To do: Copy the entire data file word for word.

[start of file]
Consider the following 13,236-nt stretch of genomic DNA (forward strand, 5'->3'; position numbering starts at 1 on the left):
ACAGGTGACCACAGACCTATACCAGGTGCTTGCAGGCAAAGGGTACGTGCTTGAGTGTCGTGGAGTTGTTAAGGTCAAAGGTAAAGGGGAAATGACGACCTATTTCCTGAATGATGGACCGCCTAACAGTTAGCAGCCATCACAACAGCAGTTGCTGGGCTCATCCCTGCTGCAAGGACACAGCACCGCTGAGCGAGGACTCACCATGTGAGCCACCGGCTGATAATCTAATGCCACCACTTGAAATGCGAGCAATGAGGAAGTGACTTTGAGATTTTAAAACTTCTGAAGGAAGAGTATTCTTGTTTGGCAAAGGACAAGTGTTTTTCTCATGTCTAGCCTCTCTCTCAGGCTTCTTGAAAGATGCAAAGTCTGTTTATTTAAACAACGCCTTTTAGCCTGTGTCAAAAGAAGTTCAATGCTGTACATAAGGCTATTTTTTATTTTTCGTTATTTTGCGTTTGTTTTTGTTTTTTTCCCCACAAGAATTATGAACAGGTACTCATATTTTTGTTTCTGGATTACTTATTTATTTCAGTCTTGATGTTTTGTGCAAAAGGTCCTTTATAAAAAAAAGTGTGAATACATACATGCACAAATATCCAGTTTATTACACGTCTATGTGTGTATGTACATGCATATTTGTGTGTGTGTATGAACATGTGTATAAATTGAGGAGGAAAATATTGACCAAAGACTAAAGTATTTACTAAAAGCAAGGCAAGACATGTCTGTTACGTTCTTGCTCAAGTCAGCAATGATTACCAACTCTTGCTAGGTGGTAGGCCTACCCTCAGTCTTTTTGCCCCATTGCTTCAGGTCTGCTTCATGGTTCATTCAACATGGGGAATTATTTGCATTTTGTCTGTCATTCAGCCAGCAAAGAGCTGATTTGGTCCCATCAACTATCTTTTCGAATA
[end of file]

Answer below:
Consider the following 13,236-nt stretch of genomic DNA (forward strand, 5'->3'; position numbering starts at 1 on the left):
ACAGGTGACCACAGACCTATACCAGGTGCTTGCAGGCAAAGGGTACGTGCTTGAGTGTCGTGGAGTTGTTAAGGTCAAAGGTAAAGGGGAAATGACGACCTATTTCCTGAATGATGGACCGCCTAACAGTTAGCAGCCATCACAACAGCAGTTGCTGGGCTCATCCCTGCTGCAAGGACACAGCACCGCTGAGCGAGGACTCACCATGTGAGCCACCGGCTGATAATCTAATGCCACCACTTGAAATGCGAGCAATGAGGAAGTGACTTTGAGATTTTAAAACTTCTGAAGGAAGAGTATTCTTGTTTGGCAAAGGACAAGTGTTTTTCTCATGTCTAGCCTCTCTCTCAGGCTTCTTGAAAGATGCAAAGTCTGTTTATTTAAACAACGCCTTTTAGCCTGTGTCAAAAGAAGTTCAATGCTGTACATAAGGCTATTTTTTATTTTTCGTTATTTTGCGTTTGTTTTTGTTTTTTTCCCCACAAGAATTATGAACAGGTACTCATATTTTTGTTTCTGGATTACTTATTTATTTCAGTCTTGATGTTTTGTGCAAAAGGTCCTTTATAAAAAAAAGTGTGAATACATACATGCACAAATATCCAGTTTATTACACGTCTATGTGTGTATGTACATGCATATTTGTGTGTGTGTATGAACATGTGTATAAATTGAGGAGGAAAATATTGACCAAAGACTAAAGTATTTACTAAAAGCAAGGCAAGACATGTCTGTTACGTTCTTGCTCAAGTCAGCAATGATTACCAACTCTTGCTAGGTGGTAGGCCTACCCTCAGTCTTTTTGCCCCATTGCTTCAGGTCTGCTTCATGGTTCATTCAACATGGGGAATTATTTGCATTTTGTCTGTCATTCAGCCAGCAAAGAGCTGATTTGGTCCCATCAACTATCTTTTCGAATA